# Where did Schrödinger solve the radiating problem of Bohr's model?

I think the problem here is with E&M, and it is in the assumptions implicit to the question. Here is the assumption:

the electron orbiting around the nucleus has an acceleration. Therefore it radiates and loses energy, until it would collapse with the nucleus.

This statement can be demolished in short order, considering the topic of a non-radiating condition. The definition of the condition is:

the conditions according to classical electromagnetism under which

a distribution of accelerating charges will not emit electromagnetic radiation.

The statement that acceleration leads to radiation and therefore collapse must be completely abandoned. We still have room for skepticism - formally we are arguing over whether the Bohr model of an electron fits the radiating condition.

I will argue that there is not a simple answer "yes" or "no". The reason is that we could currently re-interpret it as a model where the answer is that it does not fit a radiating condition. The picture of the Bohr atom I am most familiar with looks like this:

This is, an electron moving around a nucleus doing two things, a) exhibiting orbital behavior and b) fitting the orbital circumference to a mode of its de Broglie wavelength. But is the electron a particle or a wave in this interpretation? Following from that, does the electron have a defined location? If it's a defined particle, then it must radiate. But then why the requirement that the wavelength fit in the first place?

Let's turn to a classical analog. Imagine a ring of wire with no resistance and current flowing. This is an ideal electromagnet. It has a static electric field and a static magnetic field, but nothing is changing. It will sit there and maintain the current forever. (img source)

What's more, we could paint a picture of a simple electron orbital that fits this. Mentally combine the above two images. You'll probably be confused about the peaks and troughs of the wave, since they are not smooth with respect to position along the orbit. But this is an electron wave, not a EM wave. You can not distinguish the peaks and troughs in reality because the probability density is the imaginary wave function squared.

This doesn't describe all orbitals perfectly. For one, the electron in this model has a net angular momentum. But still, this gets surprisingly close to a passable model of nature. I think this is the correct stepping stone to move between the Bohr atom and real QM. The only question not sufficiently answered is why the electron arranges itself in this torus-like state, and the answer is that it doesn't because the actual dynamics are explained by QM, which not only accurately describes the emission lines (better than the orbital calculations confined to wavelength intervals), but also correctly predicts chemical bonds and the entire world around us.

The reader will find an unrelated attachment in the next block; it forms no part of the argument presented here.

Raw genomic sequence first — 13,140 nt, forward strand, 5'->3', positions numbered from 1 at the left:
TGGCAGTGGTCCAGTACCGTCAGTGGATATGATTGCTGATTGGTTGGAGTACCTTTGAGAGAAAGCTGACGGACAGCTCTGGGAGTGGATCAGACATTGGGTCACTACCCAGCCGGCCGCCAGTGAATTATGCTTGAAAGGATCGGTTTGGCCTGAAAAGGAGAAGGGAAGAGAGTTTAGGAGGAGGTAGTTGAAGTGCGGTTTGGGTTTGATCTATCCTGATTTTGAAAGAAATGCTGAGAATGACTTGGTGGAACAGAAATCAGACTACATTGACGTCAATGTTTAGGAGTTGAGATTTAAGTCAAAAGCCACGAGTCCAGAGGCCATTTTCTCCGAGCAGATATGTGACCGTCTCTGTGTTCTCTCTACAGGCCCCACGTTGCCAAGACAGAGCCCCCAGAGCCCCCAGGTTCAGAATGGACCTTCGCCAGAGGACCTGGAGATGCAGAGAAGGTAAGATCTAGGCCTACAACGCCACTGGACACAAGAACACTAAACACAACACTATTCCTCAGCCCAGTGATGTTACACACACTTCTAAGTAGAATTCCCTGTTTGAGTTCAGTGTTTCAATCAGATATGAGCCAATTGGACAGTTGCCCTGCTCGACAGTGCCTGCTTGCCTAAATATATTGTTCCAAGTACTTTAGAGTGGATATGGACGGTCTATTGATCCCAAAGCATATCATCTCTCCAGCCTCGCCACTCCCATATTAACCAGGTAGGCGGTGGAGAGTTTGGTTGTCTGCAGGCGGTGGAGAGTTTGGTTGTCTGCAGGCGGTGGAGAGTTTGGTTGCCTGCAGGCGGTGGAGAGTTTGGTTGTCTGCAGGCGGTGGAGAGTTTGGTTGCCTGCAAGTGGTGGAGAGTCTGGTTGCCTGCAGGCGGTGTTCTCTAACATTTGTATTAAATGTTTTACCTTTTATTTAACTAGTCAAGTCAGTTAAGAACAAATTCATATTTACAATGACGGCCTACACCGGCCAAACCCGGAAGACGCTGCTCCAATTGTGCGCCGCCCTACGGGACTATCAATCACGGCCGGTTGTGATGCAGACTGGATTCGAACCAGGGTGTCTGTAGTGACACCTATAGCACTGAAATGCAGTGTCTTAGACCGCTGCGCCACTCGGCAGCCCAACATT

What Schrödinger (really QM in general) did to advance beyond the Bohr model was to give a correct physical justification of the use of electron wavelength - leading to the wave equation. In this regard, the Bohr model was a confused mess, but it could be tweaked to be non-radiating per my above argument, which entails *non-localization* of the electron along the circumference of orbit. Obviously this is nonsense, because if it's non-local along that line, then why isn't it non-local along other dimensions as well? QM answered this correctly.

In any proper quantum mechanical understanding of the atom, a bound electron does *not* have a position and follow a path (i.e. have a time-varying position) in the sense that it would have in a classical or semi-classical theory.

Instead the electron "has a state" or "occupies an orbital" (an *orbital* not a *orbit*!), and because there is not a path there is not an acceleration associated with the path.

This poses a problem when you ask *"Well, does it radiate or not?"* because at first there is no theory for interaction of electromagnetic fields with "orbitals". You need to develop a new theory (eventually QED).

So the answer is that Schrödinger didn't fully solve the problem. He just said, *"it doesn't have an acceleration in a classical sense"* and left it at that.

Schrodinger describes the electron in an atom as a standing wave pattern. Essentially it's a particle in a box. A particle in a box has a maximum wavelength, and therefore a minimum kinetic energy. This is the ground state. In an actual atom, the details differ, but you still have a ground state, which is a state of minimum energy.

Due to conservation of energy, the ground state can't radiate. If an electron in the ground state were to radiate, it would be radiating energy, but it doesn't have a state of lower energy that it can go to.